I also want to add one thing about self-publishing. There are a lot of authors, established authors, who are now taking the self-publishing route because the traditional publishing model, unless your book is just a runaway success, is not a great way to make a living. It’s just so hard to get your foot in the door with the publishers. You have to have an agent and that sort of thing. It’s just really hard.

Before you go the self-publishing route, you have to be prepared to do a lot of promotion by yourself. You have to be ready and able to go around to book signings, and without that level of promotion, you are giving yourself the kiss of death. After you self-publish, the publishers will not touch your work.

There are few exceptions, but once you self-publish it’s all on you to make that piece of work a success.

Daniel: Well we wish you all the success because you’ve got a fine novel and I can’t wait to see what happens in the upcoming three sequels.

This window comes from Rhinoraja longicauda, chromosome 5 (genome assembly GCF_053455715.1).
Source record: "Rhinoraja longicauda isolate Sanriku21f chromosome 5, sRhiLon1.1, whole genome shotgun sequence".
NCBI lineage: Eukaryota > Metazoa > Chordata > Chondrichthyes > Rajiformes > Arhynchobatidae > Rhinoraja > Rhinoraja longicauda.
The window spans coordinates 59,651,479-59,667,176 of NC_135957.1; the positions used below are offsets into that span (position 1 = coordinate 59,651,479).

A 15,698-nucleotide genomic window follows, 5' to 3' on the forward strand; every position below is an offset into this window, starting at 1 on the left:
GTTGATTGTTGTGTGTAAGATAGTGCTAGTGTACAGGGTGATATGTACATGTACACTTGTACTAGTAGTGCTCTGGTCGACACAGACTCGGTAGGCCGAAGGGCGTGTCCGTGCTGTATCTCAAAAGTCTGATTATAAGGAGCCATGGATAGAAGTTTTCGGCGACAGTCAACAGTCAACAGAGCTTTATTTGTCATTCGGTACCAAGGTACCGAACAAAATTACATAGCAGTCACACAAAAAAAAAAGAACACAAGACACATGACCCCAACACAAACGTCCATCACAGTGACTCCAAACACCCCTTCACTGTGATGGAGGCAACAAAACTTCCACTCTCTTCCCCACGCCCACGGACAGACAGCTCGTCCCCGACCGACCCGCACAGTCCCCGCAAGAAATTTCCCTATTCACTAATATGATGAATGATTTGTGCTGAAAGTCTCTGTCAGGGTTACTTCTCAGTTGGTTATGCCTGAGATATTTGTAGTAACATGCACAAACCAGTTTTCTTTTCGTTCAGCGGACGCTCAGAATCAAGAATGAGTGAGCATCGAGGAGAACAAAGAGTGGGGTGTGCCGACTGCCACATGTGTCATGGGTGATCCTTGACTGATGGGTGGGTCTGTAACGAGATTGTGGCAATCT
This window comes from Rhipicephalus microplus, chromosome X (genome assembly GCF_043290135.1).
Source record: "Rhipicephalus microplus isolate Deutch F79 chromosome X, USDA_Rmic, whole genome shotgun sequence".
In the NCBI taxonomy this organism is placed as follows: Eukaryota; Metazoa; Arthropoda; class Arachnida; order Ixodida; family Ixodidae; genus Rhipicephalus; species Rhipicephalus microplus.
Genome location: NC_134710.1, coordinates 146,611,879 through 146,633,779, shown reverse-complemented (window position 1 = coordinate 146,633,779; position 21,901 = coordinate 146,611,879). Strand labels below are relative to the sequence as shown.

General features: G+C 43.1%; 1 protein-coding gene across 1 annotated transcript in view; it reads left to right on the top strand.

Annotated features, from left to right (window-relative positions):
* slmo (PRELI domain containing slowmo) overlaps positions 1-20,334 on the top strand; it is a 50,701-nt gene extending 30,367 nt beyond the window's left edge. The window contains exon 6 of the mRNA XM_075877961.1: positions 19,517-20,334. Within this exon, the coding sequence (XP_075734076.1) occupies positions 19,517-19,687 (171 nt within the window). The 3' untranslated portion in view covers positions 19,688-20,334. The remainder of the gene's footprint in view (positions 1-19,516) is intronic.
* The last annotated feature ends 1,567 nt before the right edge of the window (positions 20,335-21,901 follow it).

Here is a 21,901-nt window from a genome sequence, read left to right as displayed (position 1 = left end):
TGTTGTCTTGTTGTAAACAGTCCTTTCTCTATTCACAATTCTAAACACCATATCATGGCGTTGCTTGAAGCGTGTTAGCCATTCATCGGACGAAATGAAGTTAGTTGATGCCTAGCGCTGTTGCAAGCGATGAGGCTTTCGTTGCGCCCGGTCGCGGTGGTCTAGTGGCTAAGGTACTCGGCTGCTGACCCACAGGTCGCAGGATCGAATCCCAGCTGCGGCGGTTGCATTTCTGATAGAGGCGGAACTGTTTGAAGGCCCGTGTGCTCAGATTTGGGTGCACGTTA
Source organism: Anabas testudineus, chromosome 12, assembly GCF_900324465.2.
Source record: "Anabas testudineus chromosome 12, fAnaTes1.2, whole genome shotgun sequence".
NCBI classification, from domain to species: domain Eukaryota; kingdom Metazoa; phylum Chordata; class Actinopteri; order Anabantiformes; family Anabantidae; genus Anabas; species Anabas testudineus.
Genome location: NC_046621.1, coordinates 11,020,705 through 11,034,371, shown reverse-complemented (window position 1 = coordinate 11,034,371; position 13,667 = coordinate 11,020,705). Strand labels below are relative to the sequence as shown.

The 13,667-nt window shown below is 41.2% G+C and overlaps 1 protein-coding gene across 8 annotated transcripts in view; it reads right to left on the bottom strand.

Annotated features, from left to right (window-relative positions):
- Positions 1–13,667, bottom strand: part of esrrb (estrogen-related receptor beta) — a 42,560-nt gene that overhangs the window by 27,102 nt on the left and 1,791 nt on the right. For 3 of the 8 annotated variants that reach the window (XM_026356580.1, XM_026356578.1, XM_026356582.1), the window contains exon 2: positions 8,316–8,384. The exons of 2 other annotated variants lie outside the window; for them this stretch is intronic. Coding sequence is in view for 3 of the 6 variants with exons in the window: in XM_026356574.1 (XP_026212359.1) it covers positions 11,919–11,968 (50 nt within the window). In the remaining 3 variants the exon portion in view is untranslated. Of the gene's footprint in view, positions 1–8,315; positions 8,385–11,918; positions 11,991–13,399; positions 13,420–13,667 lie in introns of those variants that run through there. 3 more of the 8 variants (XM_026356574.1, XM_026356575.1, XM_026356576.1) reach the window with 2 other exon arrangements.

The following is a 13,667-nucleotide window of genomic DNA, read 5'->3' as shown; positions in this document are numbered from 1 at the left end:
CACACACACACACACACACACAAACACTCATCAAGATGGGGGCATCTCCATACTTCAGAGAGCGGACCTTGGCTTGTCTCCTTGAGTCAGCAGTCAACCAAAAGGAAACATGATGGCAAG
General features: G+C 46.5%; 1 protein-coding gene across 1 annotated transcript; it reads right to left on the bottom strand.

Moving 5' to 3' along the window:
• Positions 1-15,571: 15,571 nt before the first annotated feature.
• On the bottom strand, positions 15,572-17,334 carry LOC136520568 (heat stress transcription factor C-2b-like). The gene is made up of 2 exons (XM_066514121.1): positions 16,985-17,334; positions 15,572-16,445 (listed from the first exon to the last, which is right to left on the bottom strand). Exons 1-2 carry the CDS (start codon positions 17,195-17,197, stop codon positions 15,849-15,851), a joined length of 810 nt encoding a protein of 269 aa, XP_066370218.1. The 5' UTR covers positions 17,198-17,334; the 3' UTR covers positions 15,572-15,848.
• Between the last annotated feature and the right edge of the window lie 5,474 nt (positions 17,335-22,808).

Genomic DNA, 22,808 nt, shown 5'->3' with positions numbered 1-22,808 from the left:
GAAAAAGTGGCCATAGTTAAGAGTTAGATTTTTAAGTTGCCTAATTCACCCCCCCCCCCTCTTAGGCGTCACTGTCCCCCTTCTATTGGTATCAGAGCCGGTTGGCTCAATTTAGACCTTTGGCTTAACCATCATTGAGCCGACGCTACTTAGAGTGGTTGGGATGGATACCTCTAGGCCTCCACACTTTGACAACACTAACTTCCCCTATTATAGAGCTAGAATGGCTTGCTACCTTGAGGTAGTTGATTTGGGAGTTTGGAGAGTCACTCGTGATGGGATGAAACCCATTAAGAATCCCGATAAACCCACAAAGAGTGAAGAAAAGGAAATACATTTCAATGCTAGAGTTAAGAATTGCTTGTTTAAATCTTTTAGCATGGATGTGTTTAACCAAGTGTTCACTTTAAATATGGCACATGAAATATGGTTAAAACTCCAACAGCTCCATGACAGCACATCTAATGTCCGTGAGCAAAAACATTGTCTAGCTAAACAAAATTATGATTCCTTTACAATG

For any of our readers who would like to get their own copy of Sacrifice of the Season, it’s available in paperback and Kindle format from Amazon.com, or you can get your own signed copy of course from Daryl’s website DarylParker.com.

Daryl: Thank you very much. I’m working on book two right now, Journey of Fear, and I hope to have that one finished by the end of February, so look for the release probably in June.

Daniel: Great, we’ll definitely be looking forward to that book. Thanks again for talking with us.

Daryl: It’s been a pleasure.